History in the making

JAMES LAWTON, For QMI Agency

, Last Updated: 10:11 AM ET

Twenty-eight years ago Rudi Krol, former captain of the Netherlands and the most capped player of a superb generation, sat at a cafe table in a hill town above Barcelona and spoke of his despair that the great years and the great possibilities had come and gone.

Now as he attends here the daily training sessions of another group of Dutch players who threaten to lift the biggest prize in football on Sunday night, he admits it seems like a thousand years ago.

"We have players who can do what we didn't do, players who can take their opportunity," he says.

Back in the Catalan hills, he had just watched the Brazilians of Socrates and Zico and Roberto Falcao, who were threatening to engulf that World Cup, put on a dazzling training session and he said: "The Brazilians just keep marching on but where are we now after two straight World Cup finals? We haven't even qualified."

Krol was playing out his career in Naples, a performer of such typical Dutch versatility that he had comfortably adjusted to the role of sweeper, but when he looked into the future of his beloved Oranje he saw only the bleakest of pictures.

Four times they had failed to qualify for the World Cup before sweeping to the finals of 1974 and 78 on the wave of Total Football, and after the second one in Buenos Aires it would be another 12 years before they re-appeared in the tournament.

Krol felt in his bones that the dream was over -- at least in his own life-time. It is maybe why, at 61, he is so keen to embrace the ambitions of men such as Wesley Sneijder and Arjen Robben to step beyond a fabled set of players who could do everything except the one thing that their talent ultimately demanded, prove that they were indeed the best in the world.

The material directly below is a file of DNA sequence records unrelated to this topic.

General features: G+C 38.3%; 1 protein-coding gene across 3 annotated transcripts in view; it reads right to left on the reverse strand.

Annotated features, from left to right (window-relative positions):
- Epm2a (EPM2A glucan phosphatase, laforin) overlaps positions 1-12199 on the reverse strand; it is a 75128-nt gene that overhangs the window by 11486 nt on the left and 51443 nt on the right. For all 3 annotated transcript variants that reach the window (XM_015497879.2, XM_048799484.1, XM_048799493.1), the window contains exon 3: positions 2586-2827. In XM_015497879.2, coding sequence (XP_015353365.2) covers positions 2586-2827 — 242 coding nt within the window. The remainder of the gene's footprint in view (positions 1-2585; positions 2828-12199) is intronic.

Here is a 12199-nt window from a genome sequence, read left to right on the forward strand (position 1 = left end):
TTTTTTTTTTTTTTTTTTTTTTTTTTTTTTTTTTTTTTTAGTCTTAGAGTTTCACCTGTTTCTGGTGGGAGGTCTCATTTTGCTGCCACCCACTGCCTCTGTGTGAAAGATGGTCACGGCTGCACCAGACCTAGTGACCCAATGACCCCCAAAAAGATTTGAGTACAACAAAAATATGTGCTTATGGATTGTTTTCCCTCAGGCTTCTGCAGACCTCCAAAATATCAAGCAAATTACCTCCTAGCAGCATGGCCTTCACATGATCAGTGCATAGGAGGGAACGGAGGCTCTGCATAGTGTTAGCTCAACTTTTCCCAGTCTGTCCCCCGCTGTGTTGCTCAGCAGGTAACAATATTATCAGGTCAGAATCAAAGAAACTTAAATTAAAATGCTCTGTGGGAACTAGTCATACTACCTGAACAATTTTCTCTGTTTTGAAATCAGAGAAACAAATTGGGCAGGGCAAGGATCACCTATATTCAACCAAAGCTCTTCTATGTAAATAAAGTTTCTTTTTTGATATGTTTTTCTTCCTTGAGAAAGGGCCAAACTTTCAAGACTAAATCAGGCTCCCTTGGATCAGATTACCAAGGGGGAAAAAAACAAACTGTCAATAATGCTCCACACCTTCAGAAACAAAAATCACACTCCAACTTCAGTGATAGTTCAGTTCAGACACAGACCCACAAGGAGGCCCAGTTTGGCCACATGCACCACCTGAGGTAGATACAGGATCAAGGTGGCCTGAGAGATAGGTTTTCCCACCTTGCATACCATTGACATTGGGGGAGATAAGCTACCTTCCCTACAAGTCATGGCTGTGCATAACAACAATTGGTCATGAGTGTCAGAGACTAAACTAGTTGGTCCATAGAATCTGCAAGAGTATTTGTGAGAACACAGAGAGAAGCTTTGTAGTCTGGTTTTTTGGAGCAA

A tendency toward civil warfare, a sense that there would always be factions and distractions, has been the historic flaw in Dutch football and there have been times recently when such divisions seemed to include the men of Krol's time -- and not least the increasingly waspish Johan Cruyff, the greatest of Dutch players and a fixture in any top five of the world.

But if Cruyff has included his compatriots in some scathing criticism of much of the football in the early games of this World Cup, coach Bert van Marwijk yesterday made it clear that the heroes of the past have been closely involved in the current campaign.

Van Marwijk didn't hesitate for a moment when he was asked if the legacy of men such as Cruyff and Krol were an inspiration or a burden. "They are an inspiration," he said, "because this is the third time we have reached the final. Now we live in another time but I was thinking about the '74 and '78 teams during and at the end of the semi-final with Uruguay. I have talked many times about the teams of the seventies."

He then revealed that the old legends have these few last weeks also been valuable consultants.

"In the past five weeks," said the coach, "I have talked with Ruud Gullit (a hero of the Netherlands's one major tournament success, the 1988 European Championships) and I have talked a lot with Johan Cruyff. And from the first training here, Rudi Krol has attended every session, sitting on the bench.

"We have talked about everything, the past, the way we have been training, so I've had a lot of contact with the guys."